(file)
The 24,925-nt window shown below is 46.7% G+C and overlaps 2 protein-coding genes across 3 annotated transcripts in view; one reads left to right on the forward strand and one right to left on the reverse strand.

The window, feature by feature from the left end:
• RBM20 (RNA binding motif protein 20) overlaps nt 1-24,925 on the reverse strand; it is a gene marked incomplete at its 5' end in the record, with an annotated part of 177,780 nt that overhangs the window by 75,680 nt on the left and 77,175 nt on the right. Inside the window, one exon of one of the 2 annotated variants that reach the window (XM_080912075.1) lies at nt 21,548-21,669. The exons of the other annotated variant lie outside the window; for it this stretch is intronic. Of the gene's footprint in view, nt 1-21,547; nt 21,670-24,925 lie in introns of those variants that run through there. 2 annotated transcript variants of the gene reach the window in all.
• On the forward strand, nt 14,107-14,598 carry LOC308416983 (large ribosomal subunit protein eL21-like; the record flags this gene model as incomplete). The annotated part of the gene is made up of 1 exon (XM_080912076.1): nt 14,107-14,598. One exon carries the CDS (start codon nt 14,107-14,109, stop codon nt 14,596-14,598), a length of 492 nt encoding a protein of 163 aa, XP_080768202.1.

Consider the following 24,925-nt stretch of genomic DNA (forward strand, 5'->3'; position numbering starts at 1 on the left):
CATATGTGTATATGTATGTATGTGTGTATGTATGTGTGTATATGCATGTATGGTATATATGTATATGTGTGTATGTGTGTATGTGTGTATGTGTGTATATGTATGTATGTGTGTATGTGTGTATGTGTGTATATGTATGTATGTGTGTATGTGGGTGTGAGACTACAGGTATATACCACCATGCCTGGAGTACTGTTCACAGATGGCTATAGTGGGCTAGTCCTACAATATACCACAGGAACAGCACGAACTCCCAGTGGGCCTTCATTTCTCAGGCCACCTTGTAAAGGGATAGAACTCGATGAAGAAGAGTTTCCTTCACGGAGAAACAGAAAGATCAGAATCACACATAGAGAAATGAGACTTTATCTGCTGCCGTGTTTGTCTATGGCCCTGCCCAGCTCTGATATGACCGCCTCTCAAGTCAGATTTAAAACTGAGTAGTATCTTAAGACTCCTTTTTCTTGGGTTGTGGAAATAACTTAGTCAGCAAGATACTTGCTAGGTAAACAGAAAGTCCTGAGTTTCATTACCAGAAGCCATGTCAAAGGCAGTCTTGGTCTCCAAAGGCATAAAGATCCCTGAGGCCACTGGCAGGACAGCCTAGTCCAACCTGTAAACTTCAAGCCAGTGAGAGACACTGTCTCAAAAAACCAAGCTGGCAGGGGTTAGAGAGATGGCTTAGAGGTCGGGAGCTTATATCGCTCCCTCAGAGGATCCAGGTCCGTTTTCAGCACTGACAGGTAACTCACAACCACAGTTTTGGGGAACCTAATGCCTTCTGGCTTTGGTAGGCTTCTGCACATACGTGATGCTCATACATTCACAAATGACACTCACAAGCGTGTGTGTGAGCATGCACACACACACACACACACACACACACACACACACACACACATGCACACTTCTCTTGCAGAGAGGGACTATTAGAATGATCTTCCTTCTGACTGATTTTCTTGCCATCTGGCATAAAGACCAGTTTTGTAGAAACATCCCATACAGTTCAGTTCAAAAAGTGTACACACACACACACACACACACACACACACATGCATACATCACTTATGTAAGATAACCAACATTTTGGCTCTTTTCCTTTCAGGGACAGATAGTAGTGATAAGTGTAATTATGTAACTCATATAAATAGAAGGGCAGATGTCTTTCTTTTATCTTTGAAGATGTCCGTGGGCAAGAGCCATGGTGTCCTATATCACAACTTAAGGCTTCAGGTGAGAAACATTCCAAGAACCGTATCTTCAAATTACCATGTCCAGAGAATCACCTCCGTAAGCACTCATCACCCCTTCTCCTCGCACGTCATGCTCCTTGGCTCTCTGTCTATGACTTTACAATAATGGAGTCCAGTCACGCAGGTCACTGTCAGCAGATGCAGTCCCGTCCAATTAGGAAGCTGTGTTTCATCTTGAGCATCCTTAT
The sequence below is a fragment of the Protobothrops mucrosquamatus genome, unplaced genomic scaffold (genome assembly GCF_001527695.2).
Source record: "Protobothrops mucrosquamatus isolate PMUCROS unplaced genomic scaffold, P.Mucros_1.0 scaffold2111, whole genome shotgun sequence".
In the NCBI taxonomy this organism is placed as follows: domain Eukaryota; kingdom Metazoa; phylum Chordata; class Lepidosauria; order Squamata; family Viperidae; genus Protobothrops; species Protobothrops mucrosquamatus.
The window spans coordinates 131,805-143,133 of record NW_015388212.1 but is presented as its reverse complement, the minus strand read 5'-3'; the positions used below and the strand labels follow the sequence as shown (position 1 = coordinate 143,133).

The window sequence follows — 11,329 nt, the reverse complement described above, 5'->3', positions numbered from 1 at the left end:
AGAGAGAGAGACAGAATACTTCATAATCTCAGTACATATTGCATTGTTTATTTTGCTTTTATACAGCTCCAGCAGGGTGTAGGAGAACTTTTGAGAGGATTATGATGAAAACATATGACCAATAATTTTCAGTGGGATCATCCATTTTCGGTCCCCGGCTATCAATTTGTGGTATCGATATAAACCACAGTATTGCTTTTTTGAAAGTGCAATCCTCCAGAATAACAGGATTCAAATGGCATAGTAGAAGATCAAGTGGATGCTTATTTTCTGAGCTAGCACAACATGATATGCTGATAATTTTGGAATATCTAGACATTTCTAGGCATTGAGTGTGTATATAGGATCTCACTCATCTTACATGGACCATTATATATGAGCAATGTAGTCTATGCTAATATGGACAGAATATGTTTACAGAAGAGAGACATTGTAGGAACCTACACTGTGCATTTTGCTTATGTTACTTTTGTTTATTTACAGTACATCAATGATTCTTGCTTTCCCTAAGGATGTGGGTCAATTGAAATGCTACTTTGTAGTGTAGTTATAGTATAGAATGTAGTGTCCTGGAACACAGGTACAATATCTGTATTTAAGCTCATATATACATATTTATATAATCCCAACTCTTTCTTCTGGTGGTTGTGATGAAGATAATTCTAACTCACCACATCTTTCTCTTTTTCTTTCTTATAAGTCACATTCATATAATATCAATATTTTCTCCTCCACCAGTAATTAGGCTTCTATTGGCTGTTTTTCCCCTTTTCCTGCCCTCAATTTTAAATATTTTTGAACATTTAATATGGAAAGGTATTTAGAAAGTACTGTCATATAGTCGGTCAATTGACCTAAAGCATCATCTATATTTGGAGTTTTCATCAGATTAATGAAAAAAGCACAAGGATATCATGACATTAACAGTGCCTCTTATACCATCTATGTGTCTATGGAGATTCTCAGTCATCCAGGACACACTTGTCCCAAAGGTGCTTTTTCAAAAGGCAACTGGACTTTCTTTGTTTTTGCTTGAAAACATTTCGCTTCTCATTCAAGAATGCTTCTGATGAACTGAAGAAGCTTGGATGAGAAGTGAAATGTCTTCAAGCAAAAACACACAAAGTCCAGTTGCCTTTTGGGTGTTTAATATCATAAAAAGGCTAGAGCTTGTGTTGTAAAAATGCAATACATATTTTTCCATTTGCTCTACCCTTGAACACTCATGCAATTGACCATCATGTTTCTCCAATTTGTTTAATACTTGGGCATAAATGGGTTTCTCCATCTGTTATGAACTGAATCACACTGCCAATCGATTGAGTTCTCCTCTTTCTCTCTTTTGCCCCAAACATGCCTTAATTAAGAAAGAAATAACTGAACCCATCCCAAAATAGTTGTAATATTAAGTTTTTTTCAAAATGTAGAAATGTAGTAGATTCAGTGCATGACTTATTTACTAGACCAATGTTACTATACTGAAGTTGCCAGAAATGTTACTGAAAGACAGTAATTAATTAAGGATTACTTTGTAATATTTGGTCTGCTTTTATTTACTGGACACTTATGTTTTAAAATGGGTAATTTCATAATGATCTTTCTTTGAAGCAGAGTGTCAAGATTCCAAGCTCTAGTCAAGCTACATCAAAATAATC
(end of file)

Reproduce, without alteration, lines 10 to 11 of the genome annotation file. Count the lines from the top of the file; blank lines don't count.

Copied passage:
The window spans coordinates 131,805-143,133 of record NW_015388212.1 but is presented as its reverse complement, the minus strand read 5'-3'; the positions used below and the strand labels follow the sequence as shown (position 1 = coordinate 143,133).

The window sequence follows — 11,329 nt, the reverse complement described above, 5'->3', positions numbered from 1 at the left end: